ChevronToxico

US Court Stops Chevron Arbitration Vs State-Owned Petroecuador

By Wailin Wong, Dow Jones
20 June 2007

NEW YORK -- A U.S. District Court judge in the Southern
District of New York has stopped arbitration proceedings against Ecuadorean state-owned oil company Petroecuador by Chevron Corp. (CVX), siding with the Andean government in the latest chapter of a long-running environmental clean-up case.

In a ruling issued Tuesday, Judge Leonard Sand granted a request by Ecuador and Petroecuador for a permanent injunction of proceedings at the American Arbitration Association.

The court dispute centers on whether Chevron or Ecuador should pay for any eventual environmental clean-up in the Amazon region, where indigenous groups say oil drilling by Chevron decades earlier had damaged the land. While
the liability issue isn't yet resolved, the Tuesday ruling is a setback for Chevron.

In a statement, Chevron said it was "disappointed" in the Tuesday decision but is "confident that Petroecuador and the Republic of Ecuador will be compelled to fulfill their obligations both to indemnify us for any costs associated with the underlying litigation in Ecuador, and to step up to their responsibility for any and all environmental issues that may exist in the former concession areas. "Chevron also said it's "considering issues for appeal."

The "underlying litigation" in Ecuador refers to a May 2003
lawsuit that several indigenous groups filed against Texaco Petroleum Co. in Lago Agrio, Ecuador. That case is still pending. Texaco operated under its own brand in Ecuador before exiting the country in 1992. It merged with Chevron in 2001.

Chevron started arbitration proceedings against Ecuador in June 2004. In October 2004, the Andean government sued in New York Supreme Court to stop the arbitration, and the case was later moved to the Southern District of New York.

Sand's Tuesday ruling hinged on whether an Ecuadorean court would find a 1965 joint operating agreement binding on Petroecuador. The 1965 agreement was signed in Florida between Gulf Oil Co. and Texaco. In 1974, Petroecuador's predecessor, Compania Estatal Petrolera Ecuatoriana, took over Gulf Oil's ownership interest in the joint venture but never signed the 1965 agreement.

Three years later, CEPE bought out the rest of Gulf's stake. Texaco and Petroecuador operated the oilfields together between 1977 and 1991. The 1965 agreement, which neither Ecuador nor Petroecuador ever signed, contained an arbitration provision. Subsequent documents, such as the government decree that had CEPE take over Gulf Oil's ownership interest, didn't have arbitration clauses.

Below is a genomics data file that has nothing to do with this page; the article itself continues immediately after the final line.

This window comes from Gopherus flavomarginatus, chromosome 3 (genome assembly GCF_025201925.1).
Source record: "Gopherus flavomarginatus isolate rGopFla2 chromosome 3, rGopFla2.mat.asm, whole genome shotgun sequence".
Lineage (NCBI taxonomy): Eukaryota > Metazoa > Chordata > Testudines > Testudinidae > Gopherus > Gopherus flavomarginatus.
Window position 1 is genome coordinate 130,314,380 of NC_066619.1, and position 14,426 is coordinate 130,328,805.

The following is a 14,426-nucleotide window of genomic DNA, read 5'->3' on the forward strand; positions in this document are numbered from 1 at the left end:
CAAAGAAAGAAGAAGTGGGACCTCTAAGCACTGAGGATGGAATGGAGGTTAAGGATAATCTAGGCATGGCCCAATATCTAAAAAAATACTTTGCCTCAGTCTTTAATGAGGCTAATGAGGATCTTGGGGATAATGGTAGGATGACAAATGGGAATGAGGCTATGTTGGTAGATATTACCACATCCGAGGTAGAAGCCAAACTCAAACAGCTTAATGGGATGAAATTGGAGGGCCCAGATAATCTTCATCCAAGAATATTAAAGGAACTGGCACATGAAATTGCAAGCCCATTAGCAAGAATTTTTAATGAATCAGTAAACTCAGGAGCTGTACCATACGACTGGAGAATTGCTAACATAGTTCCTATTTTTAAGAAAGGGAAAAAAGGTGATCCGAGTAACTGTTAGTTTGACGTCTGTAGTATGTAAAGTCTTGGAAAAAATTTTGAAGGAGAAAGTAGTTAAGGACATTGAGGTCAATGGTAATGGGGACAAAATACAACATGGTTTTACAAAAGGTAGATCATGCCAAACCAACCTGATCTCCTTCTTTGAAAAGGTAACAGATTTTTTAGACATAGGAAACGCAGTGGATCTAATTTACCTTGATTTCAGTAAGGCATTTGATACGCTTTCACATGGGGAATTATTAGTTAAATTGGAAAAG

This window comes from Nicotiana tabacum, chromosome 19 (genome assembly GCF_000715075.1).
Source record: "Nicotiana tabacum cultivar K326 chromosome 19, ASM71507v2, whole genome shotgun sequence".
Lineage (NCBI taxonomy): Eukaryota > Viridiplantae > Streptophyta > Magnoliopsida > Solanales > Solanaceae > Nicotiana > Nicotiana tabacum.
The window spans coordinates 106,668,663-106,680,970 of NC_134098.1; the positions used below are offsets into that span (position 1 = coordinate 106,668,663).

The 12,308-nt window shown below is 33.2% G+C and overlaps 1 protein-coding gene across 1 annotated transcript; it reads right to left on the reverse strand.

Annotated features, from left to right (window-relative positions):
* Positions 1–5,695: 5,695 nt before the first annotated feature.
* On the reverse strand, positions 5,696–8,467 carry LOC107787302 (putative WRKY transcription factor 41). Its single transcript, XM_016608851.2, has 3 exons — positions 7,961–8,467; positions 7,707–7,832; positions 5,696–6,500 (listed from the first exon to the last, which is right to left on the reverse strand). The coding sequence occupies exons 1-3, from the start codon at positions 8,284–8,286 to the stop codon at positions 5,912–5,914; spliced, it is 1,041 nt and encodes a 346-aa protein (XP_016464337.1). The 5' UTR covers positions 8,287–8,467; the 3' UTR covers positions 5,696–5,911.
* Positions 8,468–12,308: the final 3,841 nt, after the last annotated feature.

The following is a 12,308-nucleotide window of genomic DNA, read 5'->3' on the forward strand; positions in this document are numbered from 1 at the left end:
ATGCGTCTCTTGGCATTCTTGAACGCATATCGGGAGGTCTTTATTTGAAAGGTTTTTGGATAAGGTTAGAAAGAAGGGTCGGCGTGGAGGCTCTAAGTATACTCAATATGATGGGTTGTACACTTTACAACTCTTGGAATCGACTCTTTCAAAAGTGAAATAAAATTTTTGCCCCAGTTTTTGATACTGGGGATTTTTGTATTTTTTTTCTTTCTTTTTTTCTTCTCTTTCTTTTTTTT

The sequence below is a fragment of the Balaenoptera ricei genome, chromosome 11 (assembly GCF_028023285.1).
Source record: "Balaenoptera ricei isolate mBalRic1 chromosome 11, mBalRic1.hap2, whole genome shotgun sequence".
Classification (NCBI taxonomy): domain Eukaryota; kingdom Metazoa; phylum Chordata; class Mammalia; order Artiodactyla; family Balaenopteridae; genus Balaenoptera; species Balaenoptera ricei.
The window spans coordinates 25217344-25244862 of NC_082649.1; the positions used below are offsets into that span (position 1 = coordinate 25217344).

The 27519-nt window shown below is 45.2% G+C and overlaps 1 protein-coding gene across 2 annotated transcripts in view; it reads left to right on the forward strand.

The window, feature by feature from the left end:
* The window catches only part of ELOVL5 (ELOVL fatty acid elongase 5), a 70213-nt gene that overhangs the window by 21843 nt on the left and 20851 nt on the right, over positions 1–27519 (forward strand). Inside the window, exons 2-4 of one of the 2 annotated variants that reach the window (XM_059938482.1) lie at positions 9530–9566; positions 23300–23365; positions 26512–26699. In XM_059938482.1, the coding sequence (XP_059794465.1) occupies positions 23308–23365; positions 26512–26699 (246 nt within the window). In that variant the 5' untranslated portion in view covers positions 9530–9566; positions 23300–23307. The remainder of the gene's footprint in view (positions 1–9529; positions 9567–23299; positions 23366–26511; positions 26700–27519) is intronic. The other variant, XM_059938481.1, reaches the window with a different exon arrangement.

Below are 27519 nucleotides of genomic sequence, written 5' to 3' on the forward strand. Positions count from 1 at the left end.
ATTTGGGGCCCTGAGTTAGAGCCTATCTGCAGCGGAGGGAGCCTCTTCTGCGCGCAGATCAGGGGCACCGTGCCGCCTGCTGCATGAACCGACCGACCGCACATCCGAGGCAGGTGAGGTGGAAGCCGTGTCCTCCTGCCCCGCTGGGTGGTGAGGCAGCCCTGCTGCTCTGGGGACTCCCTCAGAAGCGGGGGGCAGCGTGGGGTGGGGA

Chevron has argued in court that because Petroecuador benefitted from the 1965 joint operating agreement, the state-owned oil company was an implicit party and
thus bound to the terms of the agreement.

However, after examining several aspects of Ecuadorean law related to government contracts, Sand sided with Ecuador's contention that local law wouldn't bind Petroecuador to the 1965 agreement. This finding was the basis for his decision to stop the arbitration proceedings.

"Even in Chevron's best-case scenario, it still cannot show that under (Ecuadorean) law CEPE or Petroecuador would have the JOA enforced against it because there would be a lack of any reasonable expectation by Chevron that the JOA had continuing validity," the ruling said.

Not Over Yet

Despite the initial setback, Chevron noted in its statement the New York court didn't rule on its counterclaim against Ecuador. This counterclaim centers on a 1995 settlement between U.S. company and Petroecuador, when Texaco agreed to do some environmental clean-up in exchange for a release of claims by Ecuador and Petroecuador. Chevron has said that in 1998, the government released it from any liabilities regarding clean-up efforts.

The court is giving both sides 60 days "to evaluate their posture and confer with each other" on the counterclaim issue, then tell the court "what further proceedings, if any, they intend to pursue before this court," the ruling said.

Eric Bloom of Winston & Strawn LLP, which represented Ecuador, told Dow Jones Newswires Wednesday that "we'll take our time evaluating" the issue of the counterclaim.

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